Tarantulas on the March

PrintFriendly and PDF
Why did the tarantula cross the road?  Well, no, not just to get to the other side.  Fall in the desert is the time of year when male tarantulas go on a “march” to seek out females.  It’s not that they particularly look for roads to cross, but because there are so many of them in such a large expanse of territory, there are bound to be some of them that come across roads.  (Some of them can cover 50 miles in their lusty trek.)  So it follows that driving along roads is where you’re most likely to see them.  And the fall march can be a sight to behold, depending on the population.  The populations seem to follow a boom and bust cycle, depending on the weather and the food availability.  The number of males may be greatly diminished if the rains have been sparse.

Here in southern Nevada, the march goes from September to October.  Visitors to the Valley of Fire State Park reported seeing some of the spiders on the move in September.  As of this writing, in October, folks in southern Nevada are seeing a lot of them.  They may have been somewhat delayed this year due to the lingering hot temperatures.  Gabbs, Nevada is home of the world’s largest tarantula migration.  The “migration” can start as early as August in Texas, and in other areas such as the Four Corners region, it begins in October. I witnessed my first tarantula migration in Zion National Park around Labor Day.  By the time the cold weather approaches in November, the march is over.  If there are any males left wandering about at this time, they are doomed to perish from the near freezing temperatures.   

The females have it much easier.  They just stay in and about their burrows and wait for suitors to appear.  Do they have to accept the first one that they see?  Definitely not – a female will kill and eat males that do not suit her.  Well, actually, she may kill and eat the successful one as well.  All in all, it’s not a good outcome for the males.  They only live a few years, then have to trek up to 50 miles just for a chance at procreating, and are doomed to die afterwards, whether from cannibalism or sheer exhaustion.  The female tarantulas, on the other hand, live this selective lifestyle, in a home of their choice, selecting mates of their choice, for up to 20 years.  Needless to say, females grow bigger than the males.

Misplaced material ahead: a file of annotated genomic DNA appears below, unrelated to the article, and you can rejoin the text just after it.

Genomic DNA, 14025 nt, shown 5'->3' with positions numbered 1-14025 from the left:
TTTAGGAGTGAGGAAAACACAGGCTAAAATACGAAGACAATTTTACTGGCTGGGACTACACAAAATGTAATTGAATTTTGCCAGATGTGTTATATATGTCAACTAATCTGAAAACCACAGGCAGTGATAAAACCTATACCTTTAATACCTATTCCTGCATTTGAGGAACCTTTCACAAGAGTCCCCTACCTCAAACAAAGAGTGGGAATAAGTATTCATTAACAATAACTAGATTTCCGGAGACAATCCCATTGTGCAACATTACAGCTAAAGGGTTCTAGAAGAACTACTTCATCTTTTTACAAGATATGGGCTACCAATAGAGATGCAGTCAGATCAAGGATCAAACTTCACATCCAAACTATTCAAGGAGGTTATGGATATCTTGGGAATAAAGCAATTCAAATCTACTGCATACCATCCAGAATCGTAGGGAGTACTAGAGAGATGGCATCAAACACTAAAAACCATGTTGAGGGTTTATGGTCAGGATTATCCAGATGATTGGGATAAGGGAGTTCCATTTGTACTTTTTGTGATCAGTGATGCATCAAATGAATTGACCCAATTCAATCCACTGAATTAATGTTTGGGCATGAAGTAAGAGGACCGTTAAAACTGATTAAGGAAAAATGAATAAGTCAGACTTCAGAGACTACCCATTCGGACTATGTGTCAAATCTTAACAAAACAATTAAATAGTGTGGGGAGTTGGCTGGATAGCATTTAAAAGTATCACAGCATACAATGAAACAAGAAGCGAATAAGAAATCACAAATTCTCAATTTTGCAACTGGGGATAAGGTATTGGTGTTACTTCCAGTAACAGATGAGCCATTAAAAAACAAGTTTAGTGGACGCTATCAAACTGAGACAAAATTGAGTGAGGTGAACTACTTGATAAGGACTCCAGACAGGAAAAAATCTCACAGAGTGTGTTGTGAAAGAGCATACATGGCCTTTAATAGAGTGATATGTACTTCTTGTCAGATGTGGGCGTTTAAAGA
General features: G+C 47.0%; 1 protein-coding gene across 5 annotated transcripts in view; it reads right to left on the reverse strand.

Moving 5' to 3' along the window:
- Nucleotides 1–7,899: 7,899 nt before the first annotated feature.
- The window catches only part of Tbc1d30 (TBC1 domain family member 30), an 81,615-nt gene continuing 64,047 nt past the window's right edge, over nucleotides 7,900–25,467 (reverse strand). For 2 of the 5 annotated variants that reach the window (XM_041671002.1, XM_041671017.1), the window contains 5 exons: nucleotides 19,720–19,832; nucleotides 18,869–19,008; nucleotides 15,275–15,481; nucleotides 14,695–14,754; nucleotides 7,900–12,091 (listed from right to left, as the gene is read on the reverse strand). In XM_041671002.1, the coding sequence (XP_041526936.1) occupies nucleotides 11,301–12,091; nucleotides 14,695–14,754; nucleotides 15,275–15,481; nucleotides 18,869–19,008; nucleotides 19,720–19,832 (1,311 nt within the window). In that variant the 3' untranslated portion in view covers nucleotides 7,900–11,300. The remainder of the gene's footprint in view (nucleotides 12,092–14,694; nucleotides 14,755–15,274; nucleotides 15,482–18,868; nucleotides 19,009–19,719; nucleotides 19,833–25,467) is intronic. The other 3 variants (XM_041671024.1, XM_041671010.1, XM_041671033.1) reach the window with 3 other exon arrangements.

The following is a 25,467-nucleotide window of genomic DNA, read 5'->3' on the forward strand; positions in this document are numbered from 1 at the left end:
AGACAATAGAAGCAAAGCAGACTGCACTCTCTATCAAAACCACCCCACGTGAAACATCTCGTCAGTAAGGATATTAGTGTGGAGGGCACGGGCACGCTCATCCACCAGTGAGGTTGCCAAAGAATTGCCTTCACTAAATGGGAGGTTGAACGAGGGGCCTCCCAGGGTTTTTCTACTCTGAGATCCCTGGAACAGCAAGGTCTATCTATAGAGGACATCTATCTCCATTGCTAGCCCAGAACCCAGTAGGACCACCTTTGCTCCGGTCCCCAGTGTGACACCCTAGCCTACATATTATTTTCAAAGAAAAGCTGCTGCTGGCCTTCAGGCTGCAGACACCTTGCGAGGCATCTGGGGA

Now a little on the natural history of the tarantula: 

There are over 50 species of tarantulas native to the southwestern and central portions of the United States.  The common desert tarantula is Aphonopelma chalcodes.  Its preferred habitat is dry, well-drained soils in open areas throughout the desert and grassland areas, including  Joshua tree forest and creosote bush scrub.  

Tarantulas are a member of the Arachnid, or spider family.  That means they are animals with an exoskeleton – their skeleton is on the outside of their body.  Spiders and tarantulas are not insects, but more closely related to Crustaceans, like crayfish.  Tarantulas are about two inches long with black or brown hairs all over them.  The body has two parts, with the head and thorax fused into a cephalothorax, and the abdomen.  They have eight legs and eight eyes.  Legs can be four inches long.  There are also two pedipalps that look like short legs, used for touching and moving prey. Prey can be sensed by vibrations picked up by the sensitive hairs.  Rather than waiting for it to fall into a web, tarantulas do chase down their prey.  They then subdue it using two large fangs, which inject a venom that liquefies the inside of the prey’s body.  Like other spiders, the tarantula utilizes a sucking technique for ingesting its meal.